BibleTech:2008 is only three weeks away! For those who are new to the Logos Blog, BibleTech:2008 is a two-day conference that will feature more than 2 dozen presentations on projects at the intersection of Bible study and technology. The event will take place on January 25 and 26 at the Seattle Airport Hilton Conference Center. Tickets are still available for the conference at a discounted rate.

Recently, there have been several updates to the BibleTech:2008 website. More presenters have been added to the conference and a session schedule is now available.

The most common question we have been asked about BibleTech is, “Do I need a degree in Computer Science to attend?” The answer is a resounding, “No!” During each session you will have a choice to attend a more technologically advanced presentation or one that is more geared towards the common Christian with rudimentary knowledge of the internet and computers. Think of it this way, if you enjoy reading this blog you will have a great time at BibleTech:2008.

Presenters and attendees will be flying into Seattle from all over the country and it looks like BibleTech:2008 is going to be a great event. Don’t miss out on all the fun! Purchase your ticket for BibleTech:2008 today.

We’ll see you in Seattle.

Crocodiles, Mummies, Homer’s Iliad and a Seminary Library

Those who have been Logos customers for awhile, those who follow our every move, may remember a blog post from over 2 years ago on a robotic book scanner. This is the APT Bookscan 1200; we’ve even got another web page describing it, with a video of the machine in action.
Many of the books that we put up on our Community Pricing page (to explore and see if there is enough interest in them as Logos books to pre-pub them) come from page scans that the book scanner made.

Don’t worry, we’re getting to the crocodiles. And the mummies. Actually, we’ll be getting to crocodile mummies.

Really! Just please be patient; there’s a lot of background to go through first.

But we do something else with these images. We have all of the books we’ve scanned up on a subscription service (targeted toward college/seminary use by students and faculty) called SeminaryLibrary.com. What is SeminaryLibrary.com? Here’s the about blurb:

SeminaryLibrary.com is the perfect desktop companion to your present Bible software and print library. SeminaryLibrary.com is a good place to go for the books you don’t already own in print or digital form. Think of SeminaryLibrary.com as a collection of over 6200 8000 books you would love to have access to but are not likely to purchase or keep at your finger tips. These are the books for which you would plan a trip to the library or the books you would look up on microfiche. These are the valuable, but less frequently used books. They are too valuable to take out of circulation but too costly to reprint. These are the books that cause institutions to build large buildings just to house these titles for future generations. Unless you live near a large seminary library, you are probably not even aware of most of these titles and will never have an opportunity to view them or use them, until now.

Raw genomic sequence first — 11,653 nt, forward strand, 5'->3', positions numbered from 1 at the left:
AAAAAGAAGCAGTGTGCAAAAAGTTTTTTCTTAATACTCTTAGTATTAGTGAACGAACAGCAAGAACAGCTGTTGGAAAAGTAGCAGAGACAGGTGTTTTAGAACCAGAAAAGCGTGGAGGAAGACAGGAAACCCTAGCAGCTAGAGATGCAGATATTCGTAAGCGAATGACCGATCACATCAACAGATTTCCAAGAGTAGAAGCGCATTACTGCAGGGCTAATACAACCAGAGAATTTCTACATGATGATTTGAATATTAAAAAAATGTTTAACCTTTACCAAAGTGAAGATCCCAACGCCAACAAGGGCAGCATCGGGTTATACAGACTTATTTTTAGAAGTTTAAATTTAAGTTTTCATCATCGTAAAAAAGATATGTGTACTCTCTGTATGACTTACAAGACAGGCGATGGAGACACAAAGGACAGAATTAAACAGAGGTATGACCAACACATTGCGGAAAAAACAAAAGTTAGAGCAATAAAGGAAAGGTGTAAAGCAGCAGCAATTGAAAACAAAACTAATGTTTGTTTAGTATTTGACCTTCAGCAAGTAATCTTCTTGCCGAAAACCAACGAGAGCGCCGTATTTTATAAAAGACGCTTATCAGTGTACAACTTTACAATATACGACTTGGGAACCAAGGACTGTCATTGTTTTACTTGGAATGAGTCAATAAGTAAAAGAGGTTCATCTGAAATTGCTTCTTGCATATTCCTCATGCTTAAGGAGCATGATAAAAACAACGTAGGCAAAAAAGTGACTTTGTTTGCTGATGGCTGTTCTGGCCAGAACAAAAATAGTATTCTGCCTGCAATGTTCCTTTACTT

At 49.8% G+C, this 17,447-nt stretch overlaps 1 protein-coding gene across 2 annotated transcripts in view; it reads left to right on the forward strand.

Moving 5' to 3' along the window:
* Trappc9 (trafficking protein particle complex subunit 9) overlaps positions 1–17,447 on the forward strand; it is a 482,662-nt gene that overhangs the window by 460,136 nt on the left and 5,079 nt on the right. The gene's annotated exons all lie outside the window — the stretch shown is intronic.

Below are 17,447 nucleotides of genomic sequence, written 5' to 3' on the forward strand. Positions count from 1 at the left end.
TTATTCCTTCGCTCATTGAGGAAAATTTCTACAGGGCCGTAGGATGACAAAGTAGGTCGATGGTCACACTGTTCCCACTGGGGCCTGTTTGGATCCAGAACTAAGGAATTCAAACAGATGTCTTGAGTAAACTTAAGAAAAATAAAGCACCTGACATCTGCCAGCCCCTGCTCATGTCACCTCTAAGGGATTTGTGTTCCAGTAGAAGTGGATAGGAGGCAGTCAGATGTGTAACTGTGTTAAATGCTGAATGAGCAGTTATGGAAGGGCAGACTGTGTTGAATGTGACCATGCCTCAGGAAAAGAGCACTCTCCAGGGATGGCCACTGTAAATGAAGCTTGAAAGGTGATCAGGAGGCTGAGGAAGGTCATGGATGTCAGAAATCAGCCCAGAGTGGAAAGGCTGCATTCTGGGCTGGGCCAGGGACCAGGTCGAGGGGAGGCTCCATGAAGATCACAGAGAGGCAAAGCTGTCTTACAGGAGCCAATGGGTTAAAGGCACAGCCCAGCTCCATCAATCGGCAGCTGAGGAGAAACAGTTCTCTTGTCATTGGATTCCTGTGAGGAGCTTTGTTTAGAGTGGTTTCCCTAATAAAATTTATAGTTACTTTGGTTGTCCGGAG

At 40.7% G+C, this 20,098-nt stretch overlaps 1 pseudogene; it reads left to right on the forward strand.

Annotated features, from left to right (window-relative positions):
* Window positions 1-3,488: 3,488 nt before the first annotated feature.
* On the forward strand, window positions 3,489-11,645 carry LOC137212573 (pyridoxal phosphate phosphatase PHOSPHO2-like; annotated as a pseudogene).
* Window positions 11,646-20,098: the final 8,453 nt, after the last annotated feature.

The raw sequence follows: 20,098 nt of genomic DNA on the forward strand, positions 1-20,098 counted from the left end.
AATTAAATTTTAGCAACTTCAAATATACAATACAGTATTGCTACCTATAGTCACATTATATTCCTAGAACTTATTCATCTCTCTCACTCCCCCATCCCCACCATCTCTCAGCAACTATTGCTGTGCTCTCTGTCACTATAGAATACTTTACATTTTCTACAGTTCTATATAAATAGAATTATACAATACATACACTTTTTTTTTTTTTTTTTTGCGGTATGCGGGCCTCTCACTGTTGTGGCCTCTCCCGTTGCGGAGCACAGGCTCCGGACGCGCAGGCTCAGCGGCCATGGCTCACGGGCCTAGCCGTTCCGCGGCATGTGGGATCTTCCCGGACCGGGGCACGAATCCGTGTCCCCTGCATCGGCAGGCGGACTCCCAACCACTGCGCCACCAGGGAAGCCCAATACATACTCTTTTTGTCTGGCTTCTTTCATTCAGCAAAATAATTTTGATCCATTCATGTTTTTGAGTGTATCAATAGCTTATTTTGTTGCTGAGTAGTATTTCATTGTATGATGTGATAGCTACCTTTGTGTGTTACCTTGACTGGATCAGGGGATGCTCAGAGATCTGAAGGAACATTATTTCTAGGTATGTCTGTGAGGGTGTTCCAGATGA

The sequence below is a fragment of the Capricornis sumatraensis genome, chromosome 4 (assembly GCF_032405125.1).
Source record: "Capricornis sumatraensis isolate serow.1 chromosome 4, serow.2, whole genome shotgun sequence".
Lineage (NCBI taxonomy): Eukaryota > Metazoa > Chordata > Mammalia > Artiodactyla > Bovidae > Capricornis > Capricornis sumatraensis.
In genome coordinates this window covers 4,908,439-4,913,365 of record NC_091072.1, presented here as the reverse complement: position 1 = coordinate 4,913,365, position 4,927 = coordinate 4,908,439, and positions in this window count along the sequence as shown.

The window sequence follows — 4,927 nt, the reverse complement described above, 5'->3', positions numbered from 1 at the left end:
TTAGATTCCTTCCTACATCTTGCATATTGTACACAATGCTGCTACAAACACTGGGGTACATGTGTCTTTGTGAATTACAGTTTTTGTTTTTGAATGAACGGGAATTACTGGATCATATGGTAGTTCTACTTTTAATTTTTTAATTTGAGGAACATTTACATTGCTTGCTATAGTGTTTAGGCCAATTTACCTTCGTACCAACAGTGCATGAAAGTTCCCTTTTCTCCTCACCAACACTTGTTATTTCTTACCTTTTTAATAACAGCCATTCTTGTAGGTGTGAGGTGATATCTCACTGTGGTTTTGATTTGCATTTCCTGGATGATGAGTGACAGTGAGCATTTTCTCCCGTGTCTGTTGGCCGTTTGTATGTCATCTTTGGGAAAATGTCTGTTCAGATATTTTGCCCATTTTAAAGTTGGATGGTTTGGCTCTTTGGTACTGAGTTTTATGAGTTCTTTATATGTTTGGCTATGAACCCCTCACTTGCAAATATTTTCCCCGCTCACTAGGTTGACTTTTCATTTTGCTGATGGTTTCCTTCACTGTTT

I poke around SeminaryLibrary.com with some frequency. (Here’s a recent example of other content I found in SeminaryLibrary.com)
I did some “poking around” awhile back, looking further into what kind of papyrological resources were available in the library. I just searched for where “papyri” occurred in book metadata (title, subjects, etc.). Yes, this is all “rabbit trail” stuff; but I still think it’s pretty cool, and a pretty decent example of Facilitating Serendipitous Discovery. Here’s what happened:

  1. Search SeminaryLibrary.com for “papyri”.
  2. Come across the Tebtunis Papyri volume. Cool! Read the front matter. Realize that these are papyrus fragments retrieved from cartonage of crocodile mummies! (really, see a picture of them!)
  3. Still paging through book on SeminaryLibrary.com. Wow, there’s a fragment from Homer’s Iliad (Book II) that was stuffed in crocodile mummy cartonage? Check it out:
  4. Search Google for more info on “Tebtunis”.
  5. Come across The Center for the Tebtunis Papyri at the Bancroft Library at Berkeley.
  6. View the webcast “Ancient Egypt and the Tebtunis Papyri” (look for item at 2:20 PM) and learn even more.
  7. Poke around Tebtunis Papyri site. Whoa, this stuff is catalogued in APIS! (Advanced Paprylogical Information System). That means you can search the catalogue!
  8. Search the APIS catalogue for where ‘Homer’ occurs in APIS items associated with Berkeley. There are 24 entries from Berkeley that reference ‘Homer’. Some have images. Here’s one that is pretty cool and actually has rather readable images.
  9. Even cooler: Here’s the catalogue entry for the item referred to above (P.Tebt.1.004) which aligns with the volume/numbering in Grenfell & Hunt’s volume. From here view images of the papyri themselves! (Make sure to zoom in to see the lettering)

Admittedly, this is a bit of a rabbit trail. But I thought it was interesting, and that it showed some of the usability of SeminaryLibrary.com. Hopefully you’ve enjoyed the serendipity and perhaps have learned a few things to boot (Crocodile mummies? Yes!).